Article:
3) diagnosis and management of patients who are unable to function independently due to age alterations and/or deficits in mental or physical status, developmental, perceptual and physical disability and chronic, degenerative illness.
Sites include hospital based clinics, ambulatory centers, private offices, emergency rooms, walk-in clinics and acute/critical care units, labor and delivery suites in the hospital facilities and settings which provide hospice care, supportive care, home care, nursing home care, rehabilitative care, technologically dependent care and assisted living services. The DNP student will demonstrate an integration of comprehensive assessment, advanced differential diagnosis, therapeutic intervention and evaluation of care for patients and synthesis of evidence-based practice with patients with a variety of conditions. In this context, the DNP student will organize and develop a professional portfolio.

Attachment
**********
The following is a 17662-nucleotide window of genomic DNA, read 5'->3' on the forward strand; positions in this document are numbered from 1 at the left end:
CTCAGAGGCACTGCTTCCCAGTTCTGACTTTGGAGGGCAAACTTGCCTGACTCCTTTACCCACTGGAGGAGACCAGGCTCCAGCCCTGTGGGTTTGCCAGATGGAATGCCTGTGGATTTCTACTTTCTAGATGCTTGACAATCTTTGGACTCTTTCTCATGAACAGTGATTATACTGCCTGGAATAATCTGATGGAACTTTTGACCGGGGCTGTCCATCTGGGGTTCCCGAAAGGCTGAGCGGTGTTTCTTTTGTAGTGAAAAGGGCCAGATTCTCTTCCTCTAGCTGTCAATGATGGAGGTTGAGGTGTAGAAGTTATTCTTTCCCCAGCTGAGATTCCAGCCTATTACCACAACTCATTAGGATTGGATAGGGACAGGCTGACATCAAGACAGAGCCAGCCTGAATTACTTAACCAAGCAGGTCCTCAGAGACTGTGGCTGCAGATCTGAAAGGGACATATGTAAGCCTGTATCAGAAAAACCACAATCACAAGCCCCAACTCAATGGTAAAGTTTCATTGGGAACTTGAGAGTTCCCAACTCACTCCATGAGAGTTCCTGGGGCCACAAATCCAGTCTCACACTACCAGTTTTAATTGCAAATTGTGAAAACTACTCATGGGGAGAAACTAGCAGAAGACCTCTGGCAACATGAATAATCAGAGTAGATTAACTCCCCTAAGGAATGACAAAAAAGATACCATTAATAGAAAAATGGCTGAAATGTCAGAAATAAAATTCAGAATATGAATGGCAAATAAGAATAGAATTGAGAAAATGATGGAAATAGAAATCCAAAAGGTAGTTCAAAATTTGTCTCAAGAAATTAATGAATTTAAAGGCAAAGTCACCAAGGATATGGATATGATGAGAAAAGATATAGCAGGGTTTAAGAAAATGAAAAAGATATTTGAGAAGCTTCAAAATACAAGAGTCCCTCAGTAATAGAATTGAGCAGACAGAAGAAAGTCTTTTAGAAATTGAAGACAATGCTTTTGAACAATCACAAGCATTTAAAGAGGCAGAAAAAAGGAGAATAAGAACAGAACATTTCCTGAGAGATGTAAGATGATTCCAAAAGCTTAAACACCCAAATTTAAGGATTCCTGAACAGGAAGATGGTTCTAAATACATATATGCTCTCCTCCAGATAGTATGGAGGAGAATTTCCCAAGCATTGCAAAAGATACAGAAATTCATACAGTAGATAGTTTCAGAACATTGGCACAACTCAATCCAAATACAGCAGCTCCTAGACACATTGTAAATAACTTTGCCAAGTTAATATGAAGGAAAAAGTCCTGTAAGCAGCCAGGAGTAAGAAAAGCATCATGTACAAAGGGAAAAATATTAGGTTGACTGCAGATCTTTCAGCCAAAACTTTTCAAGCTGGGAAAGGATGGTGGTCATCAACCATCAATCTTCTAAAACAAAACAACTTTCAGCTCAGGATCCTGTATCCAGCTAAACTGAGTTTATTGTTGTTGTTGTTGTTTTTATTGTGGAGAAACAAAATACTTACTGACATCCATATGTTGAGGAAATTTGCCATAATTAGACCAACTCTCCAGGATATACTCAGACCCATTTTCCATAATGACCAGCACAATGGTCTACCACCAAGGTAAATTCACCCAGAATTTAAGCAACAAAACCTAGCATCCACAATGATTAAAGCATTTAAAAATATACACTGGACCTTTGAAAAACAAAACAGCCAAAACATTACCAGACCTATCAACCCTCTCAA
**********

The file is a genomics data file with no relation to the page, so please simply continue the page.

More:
The DNP residency and portfolio is designed to demonstrate that the DNP graduate possesses the advanced knowledge of clinical management to provide high quality care. The components of the residency are scholarly activities across settings combined with documented outcomes achieved in multiple sites of care. The DNP resident, in varied settings, assumes an expanded scope of practice for a panel of patients with the principles of continuity based care as paramount. Gaps in clinical experience opportunities are identified at regularly scheduled meetings with the advisor and arrangements are made to enhance the practicum as indicated.